A daily accumulation of history and present as I follow the 2011 year through the baseball season and reflect on the glories and disappointments of the greatest game on Earth.

Saturday, February 12, 2011

Barry Bonds

What would baseball be without Barry Bonds? Ken Burns seems to think that extended sections of the 10th Inning should belong to him and his father, who personally thanks Mark Reynolds every day of his afterlife as he no longer stands as the biggest whiff threat in baseball history.
Well, here we go... the perjury trial is for real. The man with 73 home runs in a season and 762 for his career is officially facing 5 counts against him (instead of 11).
He still says that he's innocent, but so does Roger Clemens, and we all know how that's working out for him. So for Bonds, the big day is March 1st, which is when he gets arraigned for perjury. Greg Anderson, his former trainer and bestest buddy who never testified against him, will most likely get more contempt of court charges for continued refusal to talk (we have to wonder how much money that is translating to in thank yous from Barry). That said, Jason Giambi and more unknown former major leaguers are going to state that Anderson hooked them up with steroids in the same way it's alleged that Anderson gave Bonds the Clear and the Cream.
For Clemens, his next date with destiny is March 14th when his subpoena for the notes from the House committee that investigated Andy Pettite, Brian McNamee, Chuck Knoblauch, and Jose Canseco (because where there is juice, there is the Typhoid Mary of Steroids) is analyzed for whether they'll give up the documents or not.
Nevertheless, the issue here isn't whether these guys are guilty. Let's be honest, guilty or not, their entire careers are trash. Neither guy is taking his accumulation of some of the greatest numbers ever into Cooperstown. Neither guy is ever going to truly accrue fans or love - despite the fact that Roger was still able to find time to joke about throwing a broken bat at Mike Piazza when he performed for charity. In this, I'm just curious who thinks that inviting Roger to raise money is really the way they want to go with an event of this status, but with that said, I'm sure it got a couple of chuckles and guffaws.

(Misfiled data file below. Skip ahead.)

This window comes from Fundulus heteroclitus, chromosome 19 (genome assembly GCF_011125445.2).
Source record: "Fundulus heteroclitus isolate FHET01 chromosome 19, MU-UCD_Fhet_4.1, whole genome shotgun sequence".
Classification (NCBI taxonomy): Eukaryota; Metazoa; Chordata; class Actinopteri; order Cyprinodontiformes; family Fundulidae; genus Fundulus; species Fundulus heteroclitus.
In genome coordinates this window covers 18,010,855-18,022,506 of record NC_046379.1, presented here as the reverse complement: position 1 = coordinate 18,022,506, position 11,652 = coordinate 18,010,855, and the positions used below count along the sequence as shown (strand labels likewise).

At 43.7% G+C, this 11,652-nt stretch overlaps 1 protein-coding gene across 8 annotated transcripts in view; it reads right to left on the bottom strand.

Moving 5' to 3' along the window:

So alas, the 2 biggest names in the Mitchell Commission hearing are going to be facing justice - even if it's only to show them that they can't fight authority because as John Cougar Mellencamp once sang, "Authority always wins." In the end, the 2 of them will go down like the Titanic and without the chance of getting saved that rescued Willie Mays and Mickey Mantle from their baseball exorcisms. There is no life preserver like the one that was thrown to Ty Cobb, Tris Speaker, and Smoky Joe Wood. It's over.
There's no nostalgic love like that for Pete Rose and Joe Jackson. It's done.
And that's what's at issue here. Roger Clemens and Barry Bonds have done nothing to make people love them. Jeff Pearlman's Love Me Hate Me Barry Bonds and American Icon by Teri Thompson and others truly sum up how ugly and loath-able these once great athletes are. The lies and deceptions of Barry Bonds and his myriad of lives that don't remember what each other did while quietly countering his villainy with charity. The betrayal of Roger's wife and best friend to save his records in light of the accusations that were leveled at him.
And while these guys fight for their lives and their backsides not to be made entertainment in the federal prison system, there is something out there that wonders what will became of baseball and the rest of the accused steroids users in baseball. Who else is on the list of anonymous players from 2004? Who else will be named when the witch hunt continues? Who will the next test failure be? Do we really want to know?
I really have to say that I don't.
There needs to be at least a few good memories left of all that is good and pure of the game that I love.

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